High and low moods, productivity, accomplishment, concentration, and socialization often depend on our sense of self-worth.
When we feel low, how do we come up again? When we feel good about ourselves, why is it? It’s important to know how to measure self-worth to feel in control of yourself and your well-being.
The Ideal Self
The ideal self is what we wish we were. It may have to do with how we think others think of us but most important is how we feel about ourselves.
An ideal is what we strive for with regard to what we value in ourselves, what we hope to achieve, how we gain respect from others and ourselves, and even how intelligent we want to be.
These characteristics guide us and point us in the direction we hope to succeed at. However, remember this is ideal. It leads us but shouldn’t be how we measure our self-worth.
This is an essential point: the ideal is a guide not a current measure. It leads. It doesn’t judge or condemn or criticize who we are now. With this perspective your sense of self-worth will be much better than if you think you must always meet this ideal. If you met your ideal, what then? Next is to reach and stretch further and recreate new ideals.
The Real Self
Your real or actual self is how you view yourself presently. You may be pleased with aspects of yourself and yet want to improve others. For example, you may be pleased with your social life but feel you are under-achieving. Or, you may feel your productivity is satisfying but you wish you had a more pleasurable companion.
This is the time to make an honest and fair assessment of where you are because then you can compare it to your ideal and give yourself a path to proceed on.
Self-esteem is measured by comparing the ideal to the real. Ideal self minus real self equals self-esteem or self-worth. That’s the equation to live by. If they are too far apart, then you might be very down in the dumps because you are judging yourself harshly. If your real self is moving toward your ideal self, you probably feel pretty good because you feel proactive as you progress. This feeling of reaching forward to meet your goals builds self-esteem.
How to Raise Low Self-Esteem
If you find you are down in the dumps about your self-worth, try not to think broadly and tell yourself you’re a mess. Instead, think of the specific goals you have for yourself and go one by one. You may discover in fact, some are moving along quite well and just some need readjusting.
Paring down what needs to be done to improve your self-esteem already helps it rise because you are being more realistic rather than totally negative. Then your sense of self-worth is more likely to grow more effectively.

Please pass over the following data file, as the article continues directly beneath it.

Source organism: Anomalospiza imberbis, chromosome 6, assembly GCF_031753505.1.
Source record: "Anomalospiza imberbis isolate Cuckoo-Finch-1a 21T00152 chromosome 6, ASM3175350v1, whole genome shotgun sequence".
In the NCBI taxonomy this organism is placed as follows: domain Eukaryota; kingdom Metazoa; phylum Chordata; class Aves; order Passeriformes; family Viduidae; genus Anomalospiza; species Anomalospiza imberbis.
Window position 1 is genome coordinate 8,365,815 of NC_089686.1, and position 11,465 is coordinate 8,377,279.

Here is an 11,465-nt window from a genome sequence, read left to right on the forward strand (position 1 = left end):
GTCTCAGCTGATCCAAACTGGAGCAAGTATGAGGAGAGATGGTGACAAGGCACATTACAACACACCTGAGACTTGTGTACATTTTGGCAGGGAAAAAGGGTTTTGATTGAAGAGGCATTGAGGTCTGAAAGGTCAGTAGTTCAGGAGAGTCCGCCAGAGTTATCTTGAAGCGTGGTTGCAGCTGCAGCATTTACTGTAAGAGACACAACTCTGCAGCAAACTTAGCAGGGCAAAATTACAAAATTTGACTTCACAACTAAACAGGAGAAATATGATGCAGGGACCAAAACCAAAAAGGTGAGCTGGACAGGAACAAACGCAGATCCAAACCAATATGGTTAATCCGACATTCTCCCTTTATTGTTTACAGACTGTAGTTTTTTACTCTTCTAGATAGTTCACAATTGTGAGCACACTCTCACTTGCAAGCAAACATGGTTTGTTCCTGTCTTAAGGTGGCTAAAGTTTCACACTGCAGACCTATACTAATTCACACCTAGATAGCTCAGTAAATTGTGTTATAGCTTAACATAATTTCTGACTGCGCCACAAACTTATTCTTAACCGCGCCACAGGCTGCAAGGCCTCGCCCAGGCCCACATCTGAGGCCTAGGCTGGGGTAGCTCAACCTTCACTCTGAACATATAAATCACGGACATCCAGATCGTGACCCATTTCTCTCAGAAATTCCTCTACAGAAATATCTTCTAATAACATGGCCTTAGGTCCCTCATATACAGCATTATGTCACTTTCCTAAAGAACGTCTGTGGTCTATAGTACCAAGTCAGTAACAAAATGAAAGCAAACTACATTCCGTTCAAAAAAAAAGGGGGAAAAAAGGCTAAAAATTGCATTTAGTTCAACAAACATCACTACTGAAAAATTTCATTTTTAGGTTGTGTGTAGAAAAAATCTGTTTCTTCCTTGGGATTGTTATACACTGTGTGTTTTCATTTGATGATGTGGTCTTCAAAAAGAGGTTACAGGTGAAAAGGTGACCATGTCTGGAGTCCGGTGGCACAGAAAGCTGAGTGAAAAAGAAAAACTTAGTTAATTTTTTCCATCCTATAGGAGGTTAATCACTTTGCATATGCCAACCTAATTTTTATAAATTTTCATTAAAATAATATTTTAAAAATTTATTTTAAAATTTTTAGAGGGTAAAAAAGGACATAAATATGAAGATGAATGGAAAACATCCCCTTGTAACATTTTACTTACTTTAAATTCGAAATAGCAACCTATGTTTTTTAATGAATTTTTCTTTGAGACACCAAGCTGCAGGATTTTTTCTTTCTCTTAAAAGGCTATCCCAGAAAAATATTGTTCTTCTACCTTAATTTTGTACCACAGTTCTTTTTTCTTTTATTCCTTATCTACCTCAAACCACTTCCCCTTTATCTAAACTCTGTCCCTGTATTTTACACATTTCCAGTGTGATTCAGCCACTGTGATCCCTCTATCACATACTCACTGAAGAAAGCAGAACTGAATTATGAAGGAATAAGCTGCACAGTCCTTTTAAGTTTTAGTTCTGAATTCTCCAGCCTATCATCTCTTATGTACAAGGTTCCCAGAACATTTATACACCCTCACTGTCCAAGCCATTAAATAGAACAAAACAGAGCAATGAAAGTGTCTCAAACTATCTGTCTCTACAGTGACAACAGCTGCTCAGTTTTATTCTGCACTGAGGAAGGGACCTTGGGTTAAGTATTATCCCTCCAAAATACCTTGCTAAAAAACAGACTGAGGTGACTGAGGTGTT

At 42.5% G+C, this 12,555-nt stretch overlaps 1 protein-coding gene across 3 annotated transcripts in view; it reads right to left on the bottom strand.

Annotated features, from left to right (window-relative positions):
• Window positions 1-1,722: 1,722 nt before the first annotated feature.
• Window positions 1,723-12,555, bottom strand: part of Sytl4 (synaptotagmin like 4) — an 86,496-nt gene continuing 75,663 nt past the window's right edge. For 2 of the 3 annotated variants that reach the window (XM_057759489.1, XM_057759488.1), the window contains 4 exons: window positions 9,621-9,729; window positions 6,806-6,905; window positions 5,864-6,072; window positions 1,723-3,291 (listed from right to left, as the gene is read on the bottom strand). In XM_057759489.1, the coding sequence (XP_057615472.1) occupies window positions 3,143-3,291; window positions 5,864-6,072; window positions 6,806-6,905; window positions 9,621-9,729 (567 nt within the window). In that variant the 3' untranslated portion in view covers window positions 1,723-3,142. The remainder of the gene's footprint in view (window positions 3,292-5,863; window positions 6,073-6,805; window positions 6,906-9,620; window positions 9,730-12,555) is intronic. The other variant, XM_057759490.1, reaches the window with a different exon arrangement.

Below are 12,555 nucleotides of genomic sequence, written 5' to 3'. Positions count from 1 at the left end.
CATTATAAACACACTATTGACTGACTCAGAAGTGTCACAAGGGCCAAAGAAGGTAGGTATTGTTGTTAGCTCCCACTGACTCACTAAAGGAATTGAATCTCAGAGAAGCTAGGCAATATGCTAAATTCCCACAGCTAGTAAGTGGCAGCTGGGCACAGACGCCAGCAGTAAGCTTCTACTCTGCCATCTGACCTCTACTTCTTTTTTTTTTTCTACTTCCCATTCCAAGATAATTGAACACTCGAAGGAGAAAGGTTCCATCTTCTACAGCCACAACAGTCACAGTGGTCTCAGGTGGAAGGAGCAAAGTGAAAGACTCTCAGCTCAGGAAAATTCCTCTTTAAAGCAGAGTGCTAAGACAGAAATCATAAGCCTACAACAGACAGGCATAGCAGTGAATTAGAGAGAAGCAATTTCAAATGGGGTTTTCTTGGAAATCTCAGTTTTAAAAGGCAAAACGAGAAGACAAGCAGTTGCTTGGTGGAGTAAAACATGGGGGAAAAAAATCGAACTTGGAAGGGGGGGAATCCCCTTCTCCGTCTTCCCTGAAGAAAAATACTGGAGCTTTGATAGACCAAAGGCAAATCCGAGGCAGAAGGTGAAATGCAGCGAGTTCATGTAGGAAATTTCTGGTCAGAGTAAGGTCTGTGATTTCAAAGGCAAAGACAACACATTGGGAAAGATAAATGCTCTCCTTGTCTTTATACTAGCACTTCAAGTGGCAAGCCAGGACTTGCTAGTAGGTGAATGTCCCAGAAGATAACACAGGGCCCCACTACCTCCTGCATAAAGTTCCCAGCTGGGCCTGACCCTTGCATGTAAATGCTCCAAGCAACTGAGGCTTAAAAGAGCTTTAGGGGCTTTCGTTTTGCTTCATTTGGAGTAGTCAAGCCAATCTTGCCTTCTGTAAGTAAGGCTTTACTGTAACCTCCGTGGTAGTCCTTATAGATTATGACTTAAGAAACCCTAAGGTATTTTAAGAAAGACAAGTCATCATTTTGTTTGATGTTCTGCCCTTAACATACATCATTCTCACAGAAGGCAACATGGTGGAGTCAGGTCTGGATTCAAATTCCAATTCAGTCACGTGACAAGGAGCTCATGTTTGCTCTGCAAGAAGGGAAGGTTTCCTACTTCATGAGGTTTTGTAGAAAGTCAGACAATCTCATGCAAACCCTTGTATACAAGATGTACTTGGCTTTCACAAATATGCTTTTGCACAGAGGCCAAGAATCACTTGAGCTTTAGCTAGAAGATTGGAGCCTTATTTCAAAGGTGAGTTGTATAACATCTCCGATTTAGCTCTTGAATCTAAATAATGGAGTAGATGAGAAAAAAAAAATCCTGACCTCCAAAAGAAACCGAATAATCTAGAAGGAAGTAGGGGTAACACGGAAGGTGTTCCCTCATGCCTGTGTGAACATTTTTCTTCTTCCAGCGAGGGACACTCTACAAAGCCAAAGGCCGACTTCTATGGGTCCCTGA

How to Value Your Significance
People with a low sense of self-worth often are negative thinkers. When they feel badly, they feel badly all over. You forget your significance in some areas of life because they get lost in all this negativity. Try to think of even one thing you accomplished in a week that you recognize as worthy. Then you will feel more appealing to yourself and others.
Think of building blocks. You have to start with one. Once you recall that one accomplishment which may be a kind word, something useful that you read (like this article), appreciating a sunny day or the beauty of a snowfall then you can add a second building block. Do you notice your self-worth rising a bit?
Give yourself credit for being able to think from this new perspective. That in itself can be another building block of self-worth.
Changing Your Perspective Builds Self-Worth
In other words, changing your point of view or outlook about what self-worth means helps it improve all by itself. It may be hard to hold on to a new point of view at first, but persisting is another accomplishment worthy of respect.
Your orientation has thus shifted from the ideal self to the real self and you build the blocks of self-worth incrementally rather than with a broad brush stroke that can be unkind to you.
Just reading through this article is an accomplishment to add to your list of what builds your self-worth today and makes for higher self-confidence. Congrats!
Laurie Hollman, Ph.D. is a psychoanalyst and author of Unlocking Parental Intelligence: Finding Meaning in Your Child’s Behavior found on Amazon. She also contributes to Bustle Life Style, Good Housekeeping, and Active Family Magazine. Visit her website for more guidance: http://lauriehollmanphd.com.
Originally published at medium.com